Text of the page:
View Full Version : Derailleur adjustment on new bike

01-23-2013, 08:10 PM
So, my new bike has about 175 miles on it. I know that cables stretch for the first bit, and you just have to wait until they're done, then you can adjust and ignore things for a while.

However, after this many miles, should my rear derailleur still be getting way out of adjustment every 5-10 miles or so? I'm definitely getting better at adjusting it myself (Proteus, where i bought it, is a great shop. However, it's a 20+ mile round trip, so it's difficult to get out there for this kind of stuff). But when I get it pretty close to where it should be, and then five miles later it's shifting badly, or slipping gears when I'm out of the saddle and pushing hard - that seems wrong to me.

Is this to be expected? Or is there something wrong?

01-23-2013, 08:20 PM
Cable stretch has less to do with miles than how many times you yank on the cable.
Also, with more cogs on the cassette adjustments are more finicky.
Just stick it in friction mode and wait longer between tightenings of the cable.:rolleyes:

01-23-2013, 08:31 PM
It's a 10 speed rear, so tons of cogs. What is "friction mode"?

01-23-2013, 09:17 PM
"...still be getting way out of adjustment every 5-10 miles or so"

Something's off. Even normal cable stretch leads to very gradual miss-shifting over the first 200+ miles. However, what might have occurred is that the housing ferrules weren't seated correctly, so you can get a LOT of change in the effective length of the cable from those getting set into place. But over 175 miles, even that should've worked itself out quite rapidly.

I'd take it in. Something is slipping. (You didn't provide details on the drivetrain: what kind of shifters? etc?)

01-23-2013, 09:59 PM
It's a 10 speed rear, so tons of cogs. What is "friction mode"?

He's being all retrogrouchy :)

Friction mode would be with downtube shifters where you could switch from indexed shifting (detents which allow the shifter to "click" into place) to friction shifting where shifter movement is smooth for the whole range allowing infinite adjustment. It's like digital versus analog, or like a fretted bass versus fretless.

01-23-2013, 10:09 PM
Definitely take it in. Hopefully it's just something minor, since it's a new bike. Maybe the screws are a little loose in the derailleur? That's my guess.

It's a 10 speed rear, so tons of cogs. What is "friction mode"?

Friction shifting involves changing gears by moving the shifter (just a lever) which will pull the derailleur left/right to another gear. The lever moves smoothly and does not "click" into place. You can feel (and hear) the "friction" when the chain is not directly on a cog and then you just need to adjust the lever until it feels (and sounds) smoother.

The type of shifting most people are used to is index shifting where the derailleur moves a set distance every time you "click" the shifter into a new gear.

Here's an analogy to help (this is how I understand it) - Friction shifting : index shifting :: manual drive (cars) : automatic drive (cars)

http://sheldonbrown.com/gloss_e-f.html (scroll down to Friction Shifting)

01-23-2013, 10:35 PM
If he's got a 10-speed rear end, it is HIGHLY unlikely that he's got either downtube shifters, or time-trial shifters that have the option to run in either indexed or friction mode.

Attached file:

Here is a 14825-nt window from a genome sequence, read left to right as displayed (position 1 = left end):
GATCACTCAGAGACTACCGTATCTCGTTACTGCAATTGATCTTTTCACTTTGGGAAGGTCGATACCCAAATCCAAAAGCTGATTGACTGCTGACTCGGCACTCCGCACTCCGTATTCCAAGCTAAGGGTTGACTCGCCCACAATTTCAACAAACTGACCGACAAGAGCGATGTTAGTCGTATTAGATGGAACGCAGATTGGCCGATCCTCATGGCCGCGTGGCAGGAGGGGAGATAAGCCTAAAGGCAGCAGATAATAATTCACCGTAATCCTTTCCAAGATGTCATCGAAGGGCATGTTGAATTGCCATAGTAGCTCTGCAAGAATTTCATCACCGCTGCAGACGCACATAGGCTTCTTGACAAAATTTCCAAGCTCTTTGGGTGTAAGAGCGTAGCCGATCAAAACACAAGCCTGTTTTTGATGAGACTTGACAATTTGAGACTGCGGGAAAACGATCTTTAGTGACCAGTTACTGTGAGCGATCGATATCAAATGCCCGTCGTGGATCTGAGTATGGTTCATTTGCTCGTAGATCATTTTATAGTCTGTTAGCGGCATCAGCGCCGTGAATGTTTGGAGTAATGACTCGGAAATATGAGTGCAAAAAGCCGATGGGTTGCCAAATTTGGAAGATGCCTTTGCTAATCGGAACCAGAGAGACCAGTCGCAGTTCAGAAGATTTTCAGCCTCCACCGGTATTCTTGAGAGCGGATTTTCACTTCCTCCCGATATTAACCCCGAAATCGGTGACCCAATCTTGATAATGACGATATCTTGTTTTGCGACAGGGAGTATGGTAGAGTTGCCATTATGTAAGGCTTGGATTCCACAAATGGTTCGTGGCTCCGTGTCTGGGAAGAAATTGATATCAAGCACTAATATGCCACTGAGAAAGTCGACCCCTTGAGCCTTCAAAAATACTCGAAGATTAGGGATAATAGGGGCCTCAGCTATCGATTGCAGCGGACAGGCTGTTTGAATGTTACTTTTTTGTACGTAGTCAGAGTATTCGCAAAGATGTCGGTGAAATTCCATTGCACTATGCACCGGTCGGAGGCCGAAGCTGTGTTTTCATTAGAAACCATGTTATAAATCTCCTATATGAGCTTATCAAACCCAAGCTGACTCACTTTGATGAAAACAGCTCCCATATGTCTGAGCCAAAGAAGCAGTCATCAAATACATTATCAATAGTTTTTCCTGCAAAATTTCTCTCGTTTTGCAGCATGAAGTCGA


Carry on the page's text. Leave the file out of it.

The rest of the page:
01-23-2013, 10:52 PM
His bike is 2013 Tiagra, so no friction shifting.

01-24-2013, 08:35 AM
Thanks, all. Yes, Tiagra with 10 in back. I'll take it in.

01-24-2013, 09:46 AM
Sorry, I thought :rolleyes: is the international smiley of sarcasm. :rolleyes:!

01-24-2013, 10:06 AM
He's being all retrogrouchy :)

A new word for the forum dictionary!

01-24-2013, 02:59 PM
Is it just me, or do new chains also sort of have a break in period? For example, even on my very well-worn bikes, often when I have a new chain installed, the shifting goes a little whack after 50 or 100 miles, then after some twiddles, seems to stabilize after 200 miles or so.

PS. Jon, aren't you due for your warranty tune anyhow, or did you already do that? The shop is open late tonight (until 9pm) for potluck if you want to ride out there with me (and maybe take Metro home?) -- Ben and Anthony and Johnny are there tonight and can probably do at least some adjustments on the spot. You'd have to put on your cross tires... -Jeff

01-25-2013, 08:51 AM
This morning, I left the house on the way to Friday Coffee Club. I had gone less than a mile when suddenly my bike was a 3-speed. Absolutely no response from the rear derailleur. I stopped at the bike shop, happily only a few blocks away (The value of having a bike shop or two along your normal commuting route can not be overstated). Turns out the derailleur hanger is bent. They got it adjusted so that the bike would shift again, which lasted maybe 2 miles, and then it went out again. Pulling on the cable got it to shift again, but it looks like a trip to Proteus is in my weekend plans.

Makes me feel better that my complete inability to get the derailleur adjusted well wasn't actually my fault.

01-25-2013, 09:13 AM
While they're working on it, have them check that the cable housing is okay and that the derailleur isn't messed up. Sometimes those things happen together. They can all contribute to a shifting problem.

01-25-2013, 09:24 AM
I stopped at the bike shop, happily only a few blocks away (The value of having a bike shop or two along your normal commuting route can not be overstated).

What LBS in DC is open at 8am on a weekday? Maybe your bike didn't like those compromising pictures you posted.

01-25-2013, 09:32 AM
The Bike Rack (http://thebikerackdc.com/) at 14th and Q NW is open 8-7 Monday through Friday, 10-6 Saturday, 10-5 Sunday. Good shop, though their selection of bikes tends towards road racing and cruisers more than versatile commuters.